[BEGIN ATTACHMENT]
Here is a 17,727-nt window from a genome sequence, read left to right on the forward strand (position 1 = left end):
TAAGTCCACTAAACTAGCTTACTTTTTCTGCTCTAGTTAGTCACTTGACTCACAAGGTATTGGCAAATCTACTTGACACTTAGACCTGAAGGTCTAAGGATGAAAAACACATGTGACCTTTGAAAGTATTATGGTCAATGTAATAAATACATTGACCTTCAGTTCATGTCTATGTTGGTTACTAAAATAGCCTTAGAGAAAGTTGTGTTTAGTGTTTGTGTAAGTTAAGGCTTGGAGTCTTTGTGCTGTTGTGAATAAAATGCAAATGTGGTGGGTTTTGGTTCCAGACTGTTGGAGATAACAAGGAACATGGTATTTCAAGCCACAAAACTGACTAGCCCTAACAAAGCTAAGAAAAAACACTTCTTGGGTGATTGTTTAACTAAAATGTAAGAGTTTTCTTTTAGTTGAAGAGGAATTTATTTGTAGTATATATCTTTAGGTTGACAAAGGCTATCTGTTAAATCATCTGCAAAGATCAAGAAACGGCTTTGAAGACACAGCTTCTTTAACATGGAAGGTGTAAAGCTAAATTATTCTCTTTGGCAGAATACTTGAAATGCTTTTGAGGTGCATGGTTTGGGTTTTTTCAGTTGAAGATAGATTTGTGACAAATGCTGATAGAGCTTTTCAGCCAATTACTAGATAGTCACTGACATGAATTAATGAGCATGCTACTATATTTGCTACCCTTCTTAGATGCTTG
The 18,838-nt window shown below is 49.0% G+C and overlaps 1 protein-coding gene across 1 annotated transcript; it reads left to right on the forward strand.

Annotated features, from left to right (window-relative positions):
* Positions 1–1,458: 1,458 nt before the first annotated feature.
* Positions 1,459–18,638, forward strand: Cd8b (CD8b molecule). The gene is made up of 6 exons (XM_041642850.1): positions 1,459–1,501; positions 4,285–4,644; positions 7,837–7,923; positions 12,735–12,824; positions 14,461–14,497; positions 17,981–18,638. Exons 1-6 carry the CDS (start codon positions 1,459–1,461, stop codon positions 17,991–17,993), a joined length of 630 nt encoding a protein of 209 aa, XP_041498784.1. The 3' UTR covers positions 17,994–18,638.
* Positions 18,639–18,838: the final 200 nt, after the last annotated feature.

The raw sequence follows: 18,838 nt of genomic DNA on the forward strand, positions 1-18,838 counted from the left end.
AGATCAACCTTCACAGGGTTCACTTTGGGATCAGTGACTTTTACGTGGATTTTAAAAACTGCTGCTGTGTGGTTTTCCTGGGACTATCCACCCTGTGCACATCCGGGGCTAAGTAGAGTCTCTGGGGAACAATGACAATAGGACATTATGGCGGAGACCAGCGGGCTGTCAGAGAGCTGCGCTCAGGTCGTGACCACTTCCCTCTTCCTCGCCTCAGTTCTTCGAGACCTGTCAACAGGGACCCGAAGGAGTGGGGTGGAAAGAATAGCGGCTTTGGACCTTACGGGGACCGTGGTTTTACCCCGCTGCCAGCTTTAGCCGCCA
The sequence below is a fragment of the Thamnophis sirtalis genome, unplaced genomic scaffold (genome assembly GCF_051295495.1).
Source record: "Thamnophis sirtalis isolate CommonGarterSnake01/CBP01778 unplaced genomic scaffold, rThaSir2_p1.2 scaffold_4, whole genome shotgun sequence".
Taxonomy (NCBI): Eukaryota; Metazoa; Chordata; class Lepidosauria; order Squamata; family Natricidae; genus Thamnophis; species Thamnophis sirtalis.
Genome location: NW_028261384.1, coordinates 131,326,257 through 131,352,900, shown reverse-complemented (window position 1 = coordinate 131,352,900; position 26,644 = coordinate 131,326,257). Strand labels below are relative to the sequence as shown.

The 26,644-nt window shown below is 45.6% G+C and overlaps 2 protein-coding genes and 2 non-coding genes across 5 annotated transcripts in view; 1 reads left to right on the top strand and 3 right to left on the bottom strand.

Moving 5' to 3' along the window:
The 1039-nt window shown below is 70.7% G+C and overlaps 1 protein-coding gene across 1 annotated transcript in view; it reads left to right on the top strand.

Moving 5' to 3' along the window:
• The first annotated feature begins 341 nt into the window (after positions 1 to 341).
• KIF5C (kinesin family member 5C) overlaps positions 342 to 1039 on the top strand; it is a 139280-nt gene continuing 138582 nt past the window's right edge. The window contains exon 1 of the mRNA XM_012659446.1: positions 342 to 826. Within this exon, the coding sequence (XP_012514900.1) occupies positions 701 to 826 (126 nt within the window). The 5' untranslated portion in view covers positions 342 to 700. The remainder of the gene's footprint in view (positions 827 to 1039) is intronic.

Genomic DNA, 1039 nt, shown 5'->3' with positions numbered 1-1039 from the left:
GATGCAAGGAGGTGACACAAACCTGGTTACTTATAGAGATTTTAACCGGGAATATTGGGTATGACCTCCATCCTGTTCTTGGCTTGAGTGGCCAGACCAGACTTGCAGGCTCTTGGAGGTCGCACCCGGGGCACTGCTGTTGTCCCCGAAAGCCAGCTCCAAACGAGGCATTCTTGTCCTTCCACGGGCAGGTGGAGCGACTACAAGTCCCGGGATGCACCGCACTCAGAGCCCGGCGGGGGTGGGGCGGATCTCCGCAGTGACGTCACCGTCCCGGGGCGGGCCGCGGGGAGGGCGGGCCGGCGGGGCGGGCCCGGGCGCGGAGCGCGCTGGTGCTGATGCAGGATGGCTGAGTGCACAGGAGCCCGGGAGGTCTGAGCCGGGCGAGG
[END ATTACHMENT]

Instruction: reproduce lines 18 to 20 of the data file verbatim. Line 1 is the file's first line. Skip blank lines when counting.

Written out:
• The first annotated feature begins 341 nt into the window (after positions 1 to 341).
• KIF5C (kinesin family member 5C) overlaps positions 342 to 1039 on the top strand; it is a 139280-nt gene continuing 138582 nt past the window's right edge. The window contains exon 1 of the mRNA XM_012659446.1: positions 342 to 826. Within this exon, the coding sequence (XP_012514900.1) occupies positions 701 to 826 (126 nt within the window). The 5' untranslated portion in view covers positions 342 to 700. The remainder of the gene's footprint in view (positions 827 to 1039) is intronic.

Genomic DNA, 1039 nt, shown 5'->3' with positions numbered 1-1039 from the left: